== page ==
In episode fifteen, Kat and Samm continue their three-part exploration of the art giallo film, with an emphasis on some unconventional and unfairly neglected titles, beginning with Slaughter Hotel (1971). The only giallo film from Fernando di Leo, this follows a mysterious, medieval weapon-wielding killer at a country asylum for troubled women, where the doctors (including Klaus Kinski) are hoping to discover the identity of the murderer before any more of their patients are dispatched. Renato Polselli’s absolutely insane Delirium (1972) is focused on a psychiatric consultant to the local police, who moonlights as a particularly vicious serial killer.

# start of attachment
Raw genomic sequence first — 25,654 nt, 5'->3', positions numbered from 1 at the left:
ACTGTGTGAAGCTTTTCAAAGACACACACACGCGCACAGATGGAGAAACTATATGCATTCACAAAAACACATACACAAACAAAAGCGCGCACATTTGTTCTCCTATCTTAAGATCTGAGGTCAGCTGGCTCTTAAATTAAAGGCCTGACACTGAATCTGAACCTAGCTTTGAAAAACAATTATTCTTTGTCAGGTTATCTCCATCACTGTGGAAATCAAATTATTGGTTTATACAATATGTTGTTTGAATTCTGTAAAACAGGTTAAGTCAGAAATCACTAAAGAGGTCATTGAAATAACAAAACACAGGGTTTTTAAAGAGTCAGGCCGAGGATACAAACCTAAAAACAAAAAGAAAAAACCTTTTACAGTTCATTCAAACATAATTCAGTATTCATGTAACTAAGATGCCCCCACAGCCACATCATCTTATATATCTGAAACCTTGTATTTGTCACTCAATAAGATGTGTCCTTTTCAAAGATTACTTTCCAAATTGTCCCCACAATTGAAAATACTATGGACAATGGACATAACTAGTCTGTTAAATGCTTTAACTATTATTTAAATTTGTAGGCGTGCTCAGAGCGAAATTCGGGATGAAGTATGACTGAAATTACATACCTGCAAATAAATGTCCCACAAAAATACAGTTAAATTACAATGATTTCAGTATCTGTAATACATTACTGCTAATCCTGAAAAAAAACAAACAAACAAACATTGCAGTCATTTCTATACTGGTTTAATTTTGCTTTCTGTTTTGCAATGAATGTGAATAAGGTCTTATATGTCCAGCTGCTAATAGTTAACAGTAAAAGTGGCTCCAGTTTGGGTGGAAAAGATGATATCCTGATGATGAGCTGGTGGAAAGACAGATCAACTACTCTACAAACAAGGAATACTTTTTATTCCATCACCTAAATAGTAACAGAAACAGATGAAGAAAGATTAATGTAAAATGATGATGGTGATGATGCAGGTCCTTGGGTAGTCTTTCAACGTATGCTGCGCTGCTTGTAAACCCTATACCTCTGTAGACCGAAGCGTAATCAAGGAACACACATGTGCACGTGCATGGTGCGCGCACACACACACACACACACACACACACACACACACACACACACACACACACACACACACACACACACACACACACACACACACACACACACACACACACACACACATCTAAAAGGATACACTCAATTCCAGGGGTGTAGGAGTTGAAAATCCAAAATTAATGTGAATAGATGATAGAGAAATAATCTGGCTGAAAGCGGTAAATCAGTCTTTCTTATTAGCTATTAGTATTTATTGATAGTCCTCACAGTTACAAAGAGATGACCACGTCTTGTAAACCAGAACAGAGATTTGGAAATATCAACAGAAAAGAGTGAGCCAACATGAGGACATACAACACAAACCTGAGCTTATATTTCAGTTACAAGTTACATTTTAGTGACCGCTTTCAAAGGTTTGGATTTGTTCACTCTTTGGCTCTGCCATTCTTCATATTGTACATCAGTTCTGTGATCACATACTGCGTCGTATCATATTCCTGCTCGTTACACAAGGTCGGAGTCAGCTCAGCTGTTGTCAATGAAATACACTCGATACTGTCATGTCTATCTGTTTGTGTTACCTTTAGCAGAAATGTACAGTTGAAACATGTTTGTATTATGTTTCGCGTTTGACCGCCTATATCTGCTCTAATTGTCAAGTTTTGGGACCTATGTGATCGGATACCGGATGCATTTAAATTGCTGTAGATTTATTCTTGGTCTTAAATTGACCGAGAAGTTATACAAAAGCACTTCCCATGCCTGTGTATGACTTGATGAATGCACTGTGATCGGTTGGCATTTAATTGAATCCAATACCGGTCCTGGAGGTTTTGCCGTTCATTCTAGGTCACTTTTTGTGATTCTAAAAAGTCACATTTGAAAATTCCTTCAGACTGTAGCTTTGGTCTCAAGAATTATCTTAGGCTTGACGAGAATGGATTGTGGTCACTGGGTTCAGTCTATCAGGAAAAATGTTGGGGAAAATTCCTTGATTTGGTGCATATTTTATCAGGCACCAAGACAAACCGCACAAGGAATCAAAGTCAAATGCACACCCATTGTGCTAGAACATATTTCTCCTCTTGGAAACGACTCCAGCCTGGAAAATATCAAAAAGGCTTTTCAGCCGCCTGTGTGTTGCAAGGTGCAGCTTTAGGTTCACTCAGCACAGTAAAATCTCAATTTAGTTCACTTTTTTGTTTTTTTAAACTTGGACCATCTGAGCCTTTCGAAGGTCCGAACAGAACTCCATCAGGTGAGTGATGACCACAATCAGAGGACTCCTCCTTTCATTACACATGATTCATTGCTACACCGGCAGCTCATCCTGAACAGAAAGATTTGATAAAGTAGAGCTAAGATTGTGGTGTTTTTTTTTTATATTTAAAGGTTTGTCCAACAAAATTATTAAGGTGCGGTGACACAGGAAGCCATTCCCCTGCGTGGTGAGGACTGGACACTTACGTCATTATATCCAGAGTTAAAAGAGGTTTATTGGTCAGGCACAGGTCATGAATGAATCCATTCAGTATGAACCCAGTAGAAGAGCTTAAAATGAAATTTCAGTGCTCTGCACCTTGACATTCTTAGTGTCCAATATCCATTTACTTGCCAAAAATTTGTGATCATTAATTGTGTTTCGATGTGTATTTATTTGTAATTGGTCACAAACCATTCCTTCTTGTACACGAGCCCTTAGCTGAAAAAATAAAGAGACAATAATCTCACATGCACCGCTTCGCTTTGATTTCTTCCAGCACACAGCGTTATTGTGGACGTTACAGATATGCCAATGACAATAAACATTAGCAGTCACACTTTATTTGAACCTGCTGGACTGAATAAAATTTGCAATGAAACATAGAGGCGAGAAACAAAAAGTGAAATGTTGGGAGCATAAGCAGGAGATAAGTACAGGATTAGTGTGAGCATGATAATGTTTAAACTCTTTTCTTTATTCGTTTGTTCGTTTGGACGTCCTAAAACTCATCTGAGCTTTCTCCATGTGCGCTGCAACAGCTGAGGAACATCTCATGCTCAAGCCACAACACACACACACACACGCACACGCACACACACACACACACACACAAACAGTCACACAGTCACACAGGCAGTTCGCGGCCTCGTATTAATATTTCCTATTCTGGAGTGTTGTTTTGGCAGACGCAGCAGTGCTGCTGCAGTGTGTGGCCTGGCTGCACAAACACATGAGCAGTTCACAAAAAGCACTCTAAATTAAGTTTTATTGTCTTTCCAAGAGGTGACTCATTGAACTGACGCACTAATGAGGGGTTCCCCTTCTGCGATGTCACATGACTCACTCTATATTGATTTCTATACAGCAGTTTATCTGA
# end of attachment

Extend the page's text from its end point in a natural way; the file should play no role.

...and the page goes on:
Like Delirium, Luigi Cozzi’s The Killer Must Kill Again (1975) revolves around a series of implausible but highly entertaining twists, as a man trying to get rid of his wife just happens to stumble across a killer for hire and blackmails the man into service. Two joyriding teens accidentally get in the way. The similarly titled The Killer is on the Phone (1972) follows a woman with amnesia who is being stalked by a murderer (played by the wonderful Telly Savalas), while Joe D’Amato’s Gothic-tinged Death Smiles on a Murderer (1973) has a plot so insane that brevity just can’t do it justice.